To one with citizenship right.
To one with clamor.
Aliquem contra (in) aliquem
To somebody against someone.
Free someone from his grief.
Aliquem de aliqua re
Keep somebody ignorant about something.
To somebody for theft.
Heir to somebody.
Aliquem in conspectum Caesaris
Somebody before the Caesar.
Aliquem in exilium
Aliquem in murum
To somebody on the wall; excite to the full; strengthen.
Somebody with defamations.
Free from somebody’s attacks.
To someone from the praise.
Teach someone the laws.
Aliquem longis epistulis
To someone with long letters.
Aliquem male habere
To one with money.
Aliquem pro amico habere
Consider someone as a friend.
To someone with beatings with a stick.
Aliquid alicui (o ab alicuo)
Remove something from somebody.
Aliquid fidei alicuius
Something to the loyalty of somebody.
Aliquid in bonis
Something among the properties.
Something as a pledge.
To die a cast.
Aliquis de militibus
One of the soldiers.
Sail from a place.
A certain number of years.
Aliter atque aliter
In another way and still in another.
Aliter sentis atque dicis
You do not speak as you think.
Alius alia via discessit
Each one took a different way.
In another way that.
To one inactive.
Alquid alicui rei
Something to the contour of something.
One day yes and another not.
The highest of the walls.
Height of the hill, depth of a river, greatness of soul.
I beg you.
A case is discussed, is made known.
For somebody’s love.
Amurcam cum aqua
Dilute oil in the water; join, mix up.
With uncertain success.
Fall to pieces, stoop to.
Annos natus maior quadraginta
Older than forty years old.
Annus locuples frugibus
Wheat plentiful year.
A year before.
Ante hostium adstare
Keep in front of the door.
Before the desired moment.
At the foot of the pulpit.
Apud maiores nostros
At our forefathers´ time.
Apud Platonem est dictum
It is said in Plato’s work.
Spring blood on the pulpit, befog, mist.
Argentum deterius est auro
Silver is inferior to gold.
Argumentum a pari (o) a simili
Argument of equality. It is the one based on reasons of similarity and equality between the proposed fact and from the one who stems from it.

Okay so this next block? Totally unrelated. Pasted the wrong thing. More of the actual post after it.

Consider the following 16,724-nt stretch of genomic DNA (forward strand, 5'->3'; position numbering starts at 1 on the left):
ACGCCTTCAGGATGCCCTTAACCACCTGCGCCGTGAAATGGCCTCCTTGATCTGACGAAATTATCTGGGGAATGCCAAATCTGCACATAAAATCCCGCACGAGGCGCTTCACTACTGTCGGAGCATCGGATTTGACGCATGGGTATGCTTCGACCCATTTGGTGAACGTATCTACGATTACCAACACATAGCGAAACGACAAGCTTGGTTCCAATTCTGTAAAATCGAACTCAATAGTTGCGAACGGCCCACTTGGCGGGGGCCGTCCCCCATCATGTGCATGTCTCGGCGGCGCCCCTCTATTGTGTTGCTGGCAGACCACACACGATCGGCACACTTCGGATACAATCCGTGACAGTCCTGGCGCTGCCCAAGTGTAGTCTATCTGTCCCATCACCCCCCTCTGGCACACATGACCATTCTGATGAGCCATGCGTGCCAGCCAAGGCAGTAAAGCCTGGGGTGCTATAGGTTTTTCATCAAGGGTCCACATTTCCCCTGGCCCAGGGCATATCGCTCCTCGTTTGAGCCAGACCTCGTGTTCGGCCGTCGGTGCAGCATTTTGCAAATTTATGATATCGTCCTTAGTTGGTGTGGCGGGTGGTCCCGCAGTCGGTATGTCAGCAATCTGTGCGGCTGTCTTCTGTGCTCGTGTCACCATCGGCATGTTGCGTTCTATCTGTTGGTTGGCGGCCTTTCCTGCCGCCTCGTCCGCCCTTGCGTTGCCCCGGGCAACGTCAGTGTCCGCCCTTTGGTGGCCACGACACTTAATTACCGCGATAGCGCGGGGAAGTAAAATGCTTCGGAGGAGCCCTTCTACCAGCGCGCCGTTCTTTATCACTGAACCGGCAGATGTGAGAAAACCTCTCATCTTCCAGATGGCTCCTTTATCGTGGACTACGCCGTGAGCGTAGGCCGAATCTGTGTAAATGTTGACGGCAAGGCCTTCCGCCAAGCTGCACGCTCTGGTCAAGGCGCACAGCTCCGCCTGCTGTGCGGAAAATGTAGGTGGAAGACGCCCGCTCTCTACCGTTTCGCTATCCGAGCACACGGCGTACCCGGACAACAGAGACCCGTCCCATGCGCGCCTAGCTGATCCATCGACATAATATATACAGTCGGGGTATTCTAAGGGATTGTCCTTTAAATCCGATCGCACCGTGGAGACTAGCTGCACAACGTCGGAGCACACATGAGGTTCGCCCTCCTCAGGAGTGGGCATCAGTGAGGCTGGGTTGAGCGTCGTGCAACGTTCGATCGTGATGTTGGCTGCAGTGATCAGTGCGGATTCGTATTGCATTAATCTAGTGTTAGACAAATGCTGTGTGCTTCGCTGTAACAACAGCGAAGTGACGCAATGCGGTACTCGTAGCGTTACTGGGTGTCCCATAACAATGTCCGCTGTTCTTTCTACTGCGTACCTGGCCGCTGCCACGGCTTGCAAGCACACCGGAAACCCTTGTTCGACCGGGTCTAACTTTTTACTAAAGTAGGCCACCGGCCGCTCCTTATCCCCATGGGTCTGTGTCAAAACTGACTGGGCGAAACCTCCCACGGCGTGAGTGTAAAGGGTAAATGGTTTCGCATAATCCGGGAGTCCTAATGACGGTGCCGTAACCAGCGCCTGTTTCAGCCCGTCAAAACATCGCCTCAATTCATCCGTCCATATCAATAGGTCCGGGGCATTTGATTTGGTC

Argumentum ad crumenam
Stock argument. It is raised for getting what is wanted with money when reason is lacking.
Argumentum ad ignorantiam
It refers to the argument proper to the ignorance of the person with whom we are discussing.
Argumentum ad iudicium
Argument of trial. It refers to the one that appeals to common sense.
Argumentum ad terrorem
Argument of fear. It is the one that points more to sensitivity than to intelligence, it is used a lot in oratory.
Argumentum ad verecundiam
Argument of discretion. The one who provokes the respect owed to the authority.
Argument of sticks. It is used in those cases when there being no reason, the answer is with a bludgeon, based on the law of the jungle.
Arma per pactionem tradere:
Surrender, give up the arms under a pact.
The arms for the fight.
Armis jus suum
His rights for the arms.
Master in arts. In ancient times it referred to the one who was a master in liberal arts, and at present to the one in fine arts.
Neptune plains; the sea.
At contra (o) at vero
But, on the contrary.
But it is that...
Atque adeo, atque etiam, atque adeo etiam
And still, and even, what is more.
Atque idem ego hoc contenido
And in addition I pretend this.
But with all that; however.
Auctorem esse alicuius interficiendi
Cause the death of somebody.
I hear; understand.
Aut certe, aut saltem
Or as a minimum, or at least
Or at last.
Or, probably or maybe.
Aut insanit homo aut versus facit
The man is either crazy or writes poems.
Or at least.
Or if desired.
Or at best.
Aut... aut etiam
Or... or even.
The greed with money.
Aveo scire quid agas
I am anxious to know what you do.